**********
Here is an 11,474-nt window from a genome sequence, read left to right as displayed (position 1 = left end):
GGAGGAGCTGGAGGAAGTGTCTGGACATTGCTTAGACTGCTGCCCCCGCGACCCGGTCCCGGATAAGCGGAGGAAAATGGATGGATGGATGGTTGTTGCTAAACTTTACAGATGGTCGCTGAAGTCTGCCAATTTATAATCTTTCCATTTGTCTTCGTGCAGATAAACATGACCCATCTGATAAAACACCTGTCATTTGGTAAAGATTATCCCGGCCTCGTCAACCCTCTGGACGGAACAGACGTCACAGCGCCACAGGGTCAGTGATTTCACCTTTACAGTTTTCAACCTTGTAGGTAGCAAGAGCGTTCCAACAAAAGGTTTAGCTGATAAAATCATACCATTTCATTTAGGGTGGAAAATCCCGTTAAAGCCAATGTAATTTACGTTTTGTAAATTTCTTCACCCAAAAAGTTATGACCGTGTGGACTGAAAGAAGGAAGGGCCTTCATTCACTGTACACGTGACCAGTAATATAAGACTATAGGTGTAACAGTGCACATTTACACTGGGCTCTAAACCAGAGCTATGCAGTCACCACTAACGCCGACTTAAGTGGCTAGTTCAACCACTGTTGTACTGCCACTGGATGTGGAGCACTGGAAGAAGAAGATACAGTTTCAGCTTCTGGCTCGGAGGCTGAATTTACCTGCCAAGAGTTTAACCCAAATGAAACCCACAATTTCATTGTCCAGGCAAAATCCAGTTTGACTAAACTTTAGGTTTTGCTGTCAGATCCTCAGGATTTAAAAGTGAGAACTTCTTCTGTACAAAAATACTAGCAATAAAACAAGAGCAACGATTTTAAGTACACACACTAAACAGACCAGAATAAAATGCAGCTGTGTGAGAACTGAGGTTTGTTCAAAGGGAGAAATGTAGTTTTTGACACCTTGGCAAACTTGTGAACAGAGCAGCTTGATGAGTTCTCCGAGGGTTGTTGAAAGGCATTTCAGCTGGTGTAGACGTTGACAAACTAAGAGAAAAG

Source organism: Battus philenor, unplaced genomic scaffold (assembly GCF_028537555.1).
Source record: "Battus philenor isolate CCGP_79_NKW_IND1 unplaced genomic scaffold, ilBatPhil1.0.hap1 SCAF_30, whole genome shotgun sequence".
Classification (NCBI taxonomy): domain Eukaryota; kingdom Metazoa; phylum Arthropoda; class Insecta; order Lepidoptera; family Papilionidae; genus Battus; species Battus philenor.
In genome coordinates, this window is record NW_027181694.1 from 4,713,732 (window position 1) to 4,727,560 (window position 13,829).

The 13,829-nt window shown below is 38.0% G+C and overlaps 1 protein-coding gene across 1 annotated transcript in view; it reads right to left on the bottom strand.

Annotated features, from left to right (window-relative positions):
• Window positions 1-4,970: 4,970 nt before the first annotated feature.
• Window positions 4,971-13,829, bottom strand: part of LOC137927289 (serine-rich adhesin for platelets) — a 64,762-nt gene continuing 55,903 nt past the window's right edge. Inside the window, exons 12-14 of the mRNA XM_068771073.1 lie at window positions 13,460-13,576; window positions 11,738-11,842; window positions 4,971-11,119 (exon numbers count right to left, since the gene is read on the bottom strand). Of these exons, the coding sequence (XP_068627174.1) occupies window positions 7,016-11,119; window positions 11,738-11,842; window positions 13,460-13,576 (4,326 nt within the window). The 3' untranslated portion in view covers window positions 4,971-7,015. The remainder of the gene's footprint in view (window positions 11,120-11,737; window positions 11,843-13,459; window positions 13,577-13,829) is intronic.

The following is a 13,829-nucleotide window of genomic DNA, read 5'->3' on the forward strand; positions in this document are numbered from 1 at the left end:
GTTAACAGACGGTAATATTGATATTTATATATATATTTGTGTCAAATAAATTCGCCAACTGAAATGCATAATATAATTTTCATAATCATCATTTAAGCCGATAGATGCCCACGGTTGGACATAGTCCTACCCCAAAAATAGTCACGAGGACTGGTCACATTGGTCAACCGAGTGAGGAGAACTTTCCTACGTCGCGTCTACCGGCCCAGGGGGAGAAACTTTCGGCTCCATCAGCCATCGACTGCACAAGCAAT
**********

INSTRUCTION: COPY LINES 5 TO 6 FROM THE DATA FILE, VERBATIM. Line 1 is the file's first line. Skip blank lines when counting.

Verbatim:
Classification (NCBI taxonomy): domain Eukaryota; kingdom Metazoa; phylum Arthropoda; class Insecta; order Lepidoptera; family Papilionidae; genus Battus; species Battus philenor.
In genome coordinates, this window is record NW_027181694.1 from 4,713,732 (window position 1) to 4,727,560 (window position 13,829).